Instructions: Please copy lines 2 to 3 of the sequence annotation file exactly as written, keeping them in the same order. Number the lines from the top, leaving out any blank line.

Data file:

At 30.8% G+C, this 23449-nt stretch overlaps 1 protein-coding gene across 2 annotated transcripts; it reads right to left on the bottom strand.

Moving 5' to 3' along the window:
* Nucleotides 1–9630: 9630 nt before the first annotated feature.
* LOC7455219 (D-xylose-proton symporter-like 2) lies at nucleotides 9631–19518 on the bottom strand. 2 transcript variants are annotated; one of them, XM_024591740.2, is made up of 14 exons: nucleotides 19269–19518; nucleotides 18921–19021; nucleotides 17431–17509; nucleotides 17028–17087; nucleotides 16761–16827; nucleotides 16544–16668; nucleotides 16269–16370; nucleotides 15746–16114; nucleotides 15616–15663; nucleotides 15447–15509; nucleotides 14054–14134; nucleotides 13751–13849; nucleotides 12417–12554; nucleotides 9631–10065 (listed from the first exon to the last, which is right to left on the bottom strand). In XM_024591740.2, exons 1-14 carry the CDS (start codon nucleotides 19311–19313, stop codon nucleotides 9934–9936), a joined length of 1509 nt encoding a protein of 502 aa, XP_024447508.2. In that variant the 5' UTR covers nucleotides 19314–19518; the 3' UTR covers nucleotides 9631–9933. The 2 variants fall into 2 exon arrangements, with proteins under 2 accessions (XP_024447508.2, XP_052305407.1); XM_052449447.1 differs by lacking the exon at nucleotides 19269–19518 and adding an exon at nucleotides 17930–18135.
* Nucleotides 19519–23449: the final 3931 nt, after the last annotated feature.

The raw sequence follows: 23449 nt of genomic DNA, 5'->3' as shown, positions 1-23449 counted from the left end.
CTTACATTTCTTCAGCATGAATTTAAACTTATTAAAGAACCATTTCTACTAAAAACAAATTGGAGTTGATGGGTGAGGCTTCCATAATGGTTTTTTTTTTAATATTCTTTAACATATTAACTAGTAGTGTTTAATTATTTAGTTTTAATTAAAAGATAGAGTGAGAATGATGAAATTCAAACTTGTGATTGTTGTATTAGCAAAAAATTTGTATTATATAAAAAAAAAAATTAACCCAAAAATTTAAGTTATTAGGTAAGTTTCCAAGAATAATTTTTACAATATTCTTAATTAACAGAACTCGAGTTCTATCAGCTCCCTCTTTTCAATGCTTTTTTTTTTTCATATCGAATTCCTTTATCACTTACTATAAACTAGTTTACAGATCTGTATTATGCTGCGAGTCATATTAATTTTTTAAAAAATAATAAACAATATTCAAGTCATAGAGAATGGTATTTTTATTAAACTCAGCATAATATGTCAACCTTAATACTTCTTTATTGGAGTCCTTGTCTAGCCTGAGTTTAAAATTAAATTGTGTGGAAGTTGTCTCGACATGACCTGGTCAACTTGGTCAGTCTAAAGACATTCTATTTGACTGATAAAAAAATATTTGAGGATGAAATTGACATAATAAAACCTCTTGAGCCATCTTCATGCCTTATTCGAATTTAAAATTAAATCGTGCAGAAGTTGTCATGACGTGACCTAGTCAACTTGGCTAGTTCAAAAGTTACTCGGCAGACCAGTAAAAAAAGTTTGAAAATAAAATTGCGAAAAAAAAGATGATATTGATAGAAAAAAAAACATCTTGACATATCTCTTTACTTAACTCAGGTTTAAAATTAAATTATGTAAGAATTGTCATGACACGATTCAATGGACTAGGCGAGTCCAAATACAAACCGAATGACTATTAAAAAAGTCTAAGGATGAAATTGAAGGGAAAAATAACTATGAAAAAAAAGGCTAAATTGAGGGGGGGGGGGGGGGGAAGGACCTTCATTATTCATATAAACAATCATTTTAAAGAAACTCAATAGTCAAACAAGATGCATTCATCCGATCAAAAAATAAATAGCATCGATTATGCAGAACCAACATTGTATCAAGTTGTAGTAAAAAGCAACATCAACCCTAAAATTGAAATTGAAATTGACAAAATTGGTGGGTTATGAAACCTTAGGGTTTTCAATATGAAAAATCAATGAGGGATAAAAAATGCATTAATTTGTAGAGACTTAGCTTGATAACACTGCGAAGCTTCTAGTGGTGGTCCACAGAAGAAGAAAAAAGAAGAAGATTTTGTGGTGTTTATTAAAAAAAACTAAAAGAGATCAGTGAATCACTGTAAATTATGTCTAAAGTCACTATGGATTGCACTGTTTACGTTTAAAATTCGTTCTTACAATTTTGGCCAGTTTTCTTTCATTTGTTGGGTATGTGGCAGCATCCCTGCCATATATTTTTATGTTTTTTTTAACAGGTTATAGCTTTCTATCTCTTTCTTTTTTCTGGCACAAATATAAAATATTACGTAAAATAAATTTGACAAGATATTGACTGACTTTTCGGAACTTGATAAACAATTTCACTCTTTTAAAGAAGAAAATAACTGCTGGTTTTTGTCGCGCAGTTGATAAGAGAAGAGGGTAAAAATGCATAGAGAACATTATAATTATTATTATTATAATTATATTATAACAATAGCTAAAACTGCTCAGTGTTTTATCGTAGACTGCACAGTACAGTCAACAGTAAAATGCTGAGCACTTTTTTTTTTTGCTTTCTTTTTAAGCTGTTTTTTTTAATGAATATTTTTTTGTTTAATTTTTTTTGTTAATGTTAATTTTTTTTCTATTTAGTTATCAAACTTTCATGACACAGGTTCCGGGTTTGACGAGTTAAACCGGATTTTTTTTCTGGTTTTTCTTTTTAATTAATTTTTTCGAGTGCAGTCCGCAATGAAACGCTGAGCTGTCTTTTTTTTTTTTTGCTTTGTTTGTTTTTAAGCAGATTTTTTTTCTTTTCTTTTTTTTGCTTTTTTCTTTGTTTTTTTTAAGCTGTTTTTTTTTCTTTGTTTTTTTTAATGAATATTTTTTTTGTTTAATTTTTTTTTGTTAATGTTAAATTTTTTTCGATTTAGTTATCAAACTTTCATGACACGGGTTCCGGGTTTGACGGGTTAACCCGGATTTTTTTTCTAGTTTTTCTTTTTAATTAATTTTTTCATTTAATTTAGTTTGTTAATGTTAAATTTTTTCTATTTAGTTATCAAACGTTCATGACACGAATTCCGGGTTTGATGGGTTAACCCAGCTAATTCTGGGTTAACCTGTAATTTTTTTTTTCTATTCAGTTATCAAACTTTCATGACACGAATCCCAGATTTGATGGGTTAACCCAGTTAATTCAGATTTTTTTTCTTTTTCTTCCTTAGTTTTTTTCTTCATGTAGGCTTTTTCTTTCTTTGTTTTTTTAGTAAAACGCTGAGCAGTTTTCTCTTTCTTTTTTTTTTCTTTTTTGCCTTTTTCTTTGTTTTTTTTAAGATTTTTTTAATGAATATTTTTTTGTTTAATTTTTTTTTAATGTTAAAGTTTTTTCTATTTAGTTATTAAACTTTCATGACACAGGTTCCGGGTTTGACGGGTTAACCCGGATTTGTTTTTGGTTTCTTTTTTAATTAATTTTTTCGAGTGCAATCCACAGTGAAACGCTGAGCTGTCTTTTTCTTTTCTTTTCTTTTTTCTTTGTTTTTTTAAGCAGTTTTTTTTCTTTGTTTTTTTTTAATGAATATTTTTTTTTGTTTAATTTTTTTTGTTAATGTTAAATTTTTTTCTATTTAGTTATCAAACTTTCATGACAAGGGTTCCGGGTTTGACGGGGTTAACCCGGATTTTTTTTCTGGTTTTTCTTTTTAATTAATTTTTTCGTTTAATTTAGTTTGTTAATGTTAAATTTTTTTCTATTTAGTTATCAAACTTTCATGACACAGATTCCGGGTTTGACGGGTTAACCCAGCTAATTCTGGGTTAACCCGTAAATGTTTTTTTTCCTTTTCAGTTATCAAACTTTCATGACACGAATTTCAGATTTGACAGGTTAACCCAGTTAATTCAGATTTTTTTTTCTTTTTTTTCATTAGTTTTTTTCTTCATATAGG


Moving 5' to 3' along the window:
* Nucleotides 1–9630: 9630 nt before the first annotated feature.